James Shields was on the ropes throughout most of his five innings, and the Yankees definitely could have capitalized on his inability to put hitters away even further.

    It's obviously early, but the Yankees will have to fix this glaring issue with the offense.

David Robertson's 2011 Season Was Not a Fluke

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    David Robertson was absolutely ridiculous in 2011.

    In 66.2 innings, Robertson struck out exactly 100 batters and recorded a 1.08 ERA. He also recorded a WHIP of 1.125.

    When Rivera announced that he doesn't want to tell the media of his retirement plans just yet, there were many saying that Robertson would be the likely heir to the greatest closer of all time.

    In order for that to come to fruition, Robertson will have to prove that 2011 was not a one-time deal.

    Today against the Rays, he took a big step in that direction.

    In his one inning of work this evening, Robertson walked one but struck out three. Of his 25 pitches, 15 went for strikes.

    After Rivera, Robertson is the most important piece of the Yankees' bullpen. If he continues to pitch at this level, New York's 'pen will rank towards the top of the league.

Mariano Rivera Still Struggles in March/April

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    Mariano Rivera struggles in March and April, relative to the success that he sees during the rest of the season.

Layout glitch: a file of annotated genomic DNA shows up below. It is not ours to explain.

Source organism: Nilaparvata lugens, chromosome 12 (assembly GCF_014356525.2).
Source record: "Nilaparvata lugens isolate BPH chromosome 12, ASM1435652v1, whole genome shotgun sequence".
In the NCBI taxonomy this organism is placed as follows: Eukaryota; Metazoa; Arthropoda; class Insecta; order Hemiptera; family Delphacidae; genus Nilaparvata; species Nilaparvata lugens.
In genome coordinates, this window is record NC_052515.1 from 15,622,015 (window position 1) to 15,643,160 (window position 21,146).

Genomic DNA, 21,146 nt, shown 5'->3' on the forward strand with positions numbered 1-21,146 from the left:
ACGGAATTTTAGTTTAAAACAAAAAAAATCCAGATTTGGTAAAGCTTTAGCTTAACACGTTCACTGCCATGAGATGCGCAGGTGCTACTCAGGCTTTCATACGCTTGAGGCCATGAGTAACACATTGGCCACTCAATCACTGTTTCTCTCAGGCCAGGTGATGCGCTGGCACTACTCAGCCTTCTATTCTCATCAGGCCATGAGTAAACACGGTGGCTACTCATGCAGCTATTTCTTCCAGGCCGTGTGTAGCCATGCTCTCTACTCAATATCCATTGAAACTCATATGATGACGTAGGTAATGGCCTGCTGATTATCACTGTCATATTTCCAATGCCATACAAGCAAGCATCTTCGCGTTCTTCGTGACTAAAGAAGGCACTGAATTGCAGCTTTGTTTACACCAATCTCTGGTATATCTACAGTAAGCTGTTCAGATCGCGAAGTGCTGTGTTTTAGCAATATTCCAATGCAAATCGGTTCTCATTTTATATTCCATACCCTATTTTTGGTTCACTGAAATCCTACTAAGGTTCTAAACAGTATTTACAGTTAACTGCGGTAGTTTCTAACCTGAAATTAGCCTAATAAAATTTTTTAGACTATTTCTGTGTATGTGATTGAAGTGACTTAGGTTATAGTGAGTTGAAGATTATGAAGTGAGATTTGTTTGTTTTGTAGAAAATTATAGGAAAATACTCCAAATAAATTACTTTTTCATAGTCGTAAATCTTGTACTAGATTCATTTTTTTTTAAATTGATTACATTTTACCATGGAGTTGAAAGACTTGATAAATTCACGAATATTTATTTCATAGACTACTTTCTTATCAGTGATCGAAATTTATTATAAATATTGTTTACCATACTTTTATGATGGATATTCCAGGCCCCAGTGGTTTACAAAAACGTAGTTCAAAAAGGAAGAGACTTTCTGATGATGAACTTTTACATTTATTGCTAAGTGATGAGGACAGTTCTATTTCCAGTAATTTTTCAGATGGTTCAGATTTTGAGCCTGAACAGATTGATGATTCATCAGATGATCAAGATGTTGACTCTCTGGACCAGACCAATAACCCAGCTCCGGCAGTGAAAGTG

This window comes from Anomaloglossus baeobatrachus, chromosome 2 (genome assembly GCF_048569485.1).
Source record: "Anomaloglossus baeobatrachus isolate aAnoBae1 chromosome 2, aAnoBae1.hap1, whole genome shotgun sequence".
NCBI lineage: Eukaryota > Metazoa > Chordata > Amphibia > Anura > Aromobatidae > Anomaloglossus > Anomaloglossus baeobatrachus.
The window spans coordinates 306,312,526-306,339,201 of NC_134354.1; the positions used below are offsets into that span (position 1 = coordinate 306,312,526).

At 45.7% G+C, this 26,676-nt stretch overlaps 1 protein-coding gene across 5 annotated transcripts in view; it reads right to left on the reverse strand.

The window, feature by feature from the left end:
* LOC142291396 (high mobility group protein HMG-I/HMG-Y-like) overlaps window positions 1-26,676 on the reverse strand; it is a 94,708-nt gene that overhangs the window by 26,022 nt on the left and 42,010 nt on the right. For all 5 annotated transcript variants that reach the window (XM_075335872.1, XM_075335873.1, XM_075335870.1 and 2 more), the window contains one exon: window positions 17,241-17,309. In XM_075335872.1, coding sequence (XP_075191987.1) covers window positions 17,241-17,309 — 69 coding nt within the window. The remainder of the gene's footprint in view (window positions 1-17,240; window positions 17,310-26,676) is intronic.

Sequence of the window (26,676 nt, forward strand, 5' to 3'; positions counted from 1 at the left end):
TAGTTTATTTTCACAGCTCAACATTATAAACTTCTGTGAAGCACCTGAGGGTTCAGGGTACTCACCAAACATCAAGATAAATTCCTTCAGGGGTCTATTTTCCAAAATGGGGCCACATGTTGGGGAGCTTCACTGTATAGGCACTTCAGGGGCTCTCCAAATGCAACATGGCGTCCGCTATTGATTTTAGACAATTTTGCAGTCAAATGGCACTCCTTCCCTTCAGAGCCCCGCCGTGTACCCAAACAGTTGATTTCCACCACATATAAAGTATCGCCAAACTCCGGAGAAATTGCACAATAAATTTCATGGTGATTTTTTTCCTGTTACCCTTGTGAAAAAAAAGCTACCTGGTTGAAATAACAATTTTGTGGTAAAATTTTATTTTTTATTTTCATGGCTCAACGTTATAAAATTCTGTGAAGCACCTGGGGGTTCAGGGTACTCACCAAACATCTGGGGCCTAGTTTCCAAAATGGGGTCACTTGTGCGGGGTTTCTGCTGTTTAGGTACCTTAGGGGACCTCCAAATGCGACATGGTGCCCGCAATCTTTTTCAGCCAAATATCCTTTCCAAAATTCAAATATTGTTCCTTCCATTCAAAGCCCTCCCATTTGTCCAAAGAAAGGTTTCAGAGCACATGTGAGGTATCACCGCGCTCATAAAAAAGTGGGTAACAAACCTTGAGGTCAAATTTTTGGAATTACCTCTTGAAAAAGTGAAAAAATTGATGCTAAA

He really struggled in today's game.

    In just a third of an inning, Rivera walked two batters (he walked just eight batters last season) and allowed two runs on three hits.

    Even though he struck out one, Rivera was unable to put hitters away and record outs.

    Writers around the nation are probably gearing up to publish their several-year-old articles about Rivera's demise for tomorrow's morning paper, but there's absolutely no indication that he will continue to struggle this season.

    Rivera is the best closer of all time, period.

    Rivera is one of the smartest men in the game. If he didn't think he had anything left, he would have retired this past offseason.

    Judging by the fact that he's still on the roster, I'd say he still has plenty left.